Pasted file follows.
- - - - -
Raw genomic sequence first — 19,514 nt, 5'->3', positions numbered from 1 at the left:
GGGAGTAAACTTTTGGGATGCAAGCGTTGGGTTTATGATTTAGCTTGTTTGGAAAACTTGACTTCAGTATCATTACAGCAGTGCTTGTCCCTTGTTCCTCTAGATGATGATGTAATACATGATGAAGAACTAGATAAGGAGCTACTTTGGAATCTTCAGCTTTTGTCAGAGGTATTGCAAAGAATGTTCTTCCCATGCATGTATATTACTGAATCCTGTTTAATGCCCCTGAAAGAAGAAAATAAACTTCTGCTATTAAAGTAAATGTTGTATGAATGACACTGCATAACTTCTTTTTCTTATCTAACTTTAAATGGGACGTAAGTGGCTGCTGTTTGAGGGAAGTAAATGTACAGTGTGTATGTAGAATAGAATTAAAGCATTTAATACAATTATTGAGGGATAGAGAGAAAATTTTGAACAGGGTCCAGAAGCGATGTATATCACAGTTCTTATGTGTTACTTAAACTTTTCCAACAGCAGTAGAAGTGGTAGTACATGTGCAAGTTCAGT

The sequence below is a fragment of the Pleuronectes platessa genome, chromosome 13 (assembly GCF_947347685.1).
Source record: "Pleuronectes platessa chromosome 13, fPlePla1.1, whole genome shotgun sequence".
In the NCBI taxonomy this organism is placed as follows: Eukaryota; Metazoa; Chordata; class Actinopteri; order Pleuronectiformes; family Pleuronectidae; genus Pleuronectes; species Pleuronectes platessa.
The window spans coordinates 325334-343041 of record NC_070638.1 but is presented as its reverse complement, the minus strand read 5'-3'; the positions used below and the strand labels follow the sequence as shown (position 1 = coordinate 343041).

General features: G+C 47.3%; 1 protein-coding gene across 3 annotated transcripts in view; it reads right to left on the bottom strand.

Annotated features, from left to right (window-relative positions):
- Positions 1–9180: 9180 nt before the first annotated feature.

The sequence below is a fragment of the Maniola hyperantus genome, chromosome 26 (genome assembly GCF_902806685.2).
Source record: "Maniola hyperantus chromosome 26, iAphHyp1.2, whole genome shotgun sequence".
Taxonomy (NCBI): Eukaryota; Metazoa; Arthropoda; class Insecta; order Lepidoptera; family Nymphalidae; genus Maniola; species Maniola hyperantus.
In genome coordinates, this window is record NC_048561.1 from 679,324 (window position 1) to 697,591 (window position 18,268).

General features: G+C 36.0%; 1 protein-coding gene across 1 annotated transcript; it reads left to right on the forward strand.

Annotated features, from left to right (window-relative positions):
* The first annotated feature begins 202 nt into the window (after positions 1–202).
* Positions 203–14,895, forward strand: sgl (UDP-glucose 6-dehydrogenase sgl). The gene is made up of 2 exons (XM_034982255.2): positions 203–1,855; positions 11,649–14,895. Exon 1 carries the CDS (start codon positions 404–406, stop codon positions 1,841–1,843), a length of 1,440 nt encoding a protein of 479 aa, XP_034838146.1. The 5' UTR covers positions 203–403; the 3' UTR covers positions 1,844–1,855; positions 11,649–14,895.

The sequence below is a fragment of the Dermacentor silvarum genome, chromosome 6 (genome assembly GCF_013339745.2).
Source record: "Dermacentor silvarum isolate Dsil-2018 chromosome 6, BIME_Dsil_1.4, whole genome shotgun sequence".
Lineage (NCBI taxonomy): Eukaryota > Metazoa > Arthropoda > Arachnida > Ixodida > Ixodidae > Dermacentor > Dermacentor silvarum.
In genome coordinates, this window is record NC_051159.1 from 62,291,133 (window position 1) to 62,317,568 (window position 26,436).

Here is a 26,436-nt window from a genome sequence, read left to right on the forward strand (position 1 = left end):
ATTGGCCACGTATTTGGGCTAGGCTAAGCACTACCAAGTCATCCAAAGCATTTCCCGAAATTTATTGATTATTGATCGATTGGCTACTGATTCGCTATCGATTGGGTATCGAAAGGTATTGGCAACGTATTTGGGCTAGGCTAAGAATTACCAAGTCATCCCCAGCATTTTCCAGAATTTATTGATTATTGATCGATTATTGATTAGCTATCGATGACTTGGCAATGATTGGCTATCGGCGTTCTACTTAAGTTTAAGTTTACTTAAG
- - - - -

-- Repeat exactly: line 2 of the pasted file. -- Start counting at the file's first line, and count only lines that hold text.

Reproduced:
GGGAGTAAACTTTTGGGATGCAAGCGTTGGGTTTATGATTTAGCTTGTTTGGAAAACTTGACTTCAGTATCATTACAGCAGTGCTTGTCCCTTGTTCCTCTAGATGATGATGTAATACATGATGAAGAACTAGATAAGGAGCTACTTTGGAATCTTCAGCTTTTGTCAGAGGTATTGCAAAGAATGTTCTTCCCATGCATGTATATTACTGAATCCTGTTTAATGCCCCTGAAAGAAGAAAATAAACTTCTGCTATTAAAGTAAATGTTGTATGAATGACACTGCATAACTTCTTTTTCTTATCTAACTTTAAATGGGACGTAAGTGGCTGCTGTTTGAGGGAAGTAAATGTACAGTGTGTATGTAGAATAGAATTAAAGCATTTAATACAATTATTGAGGGATAGAGAGAAAATTTTGAACAGGGTCCAGAAGCGATGTATATCACAGTTCTTATGTGTTACTTAAACTTTTCCAACAGCAGTAGAAGTGGTAGTACATGTGCAAGTTCAGT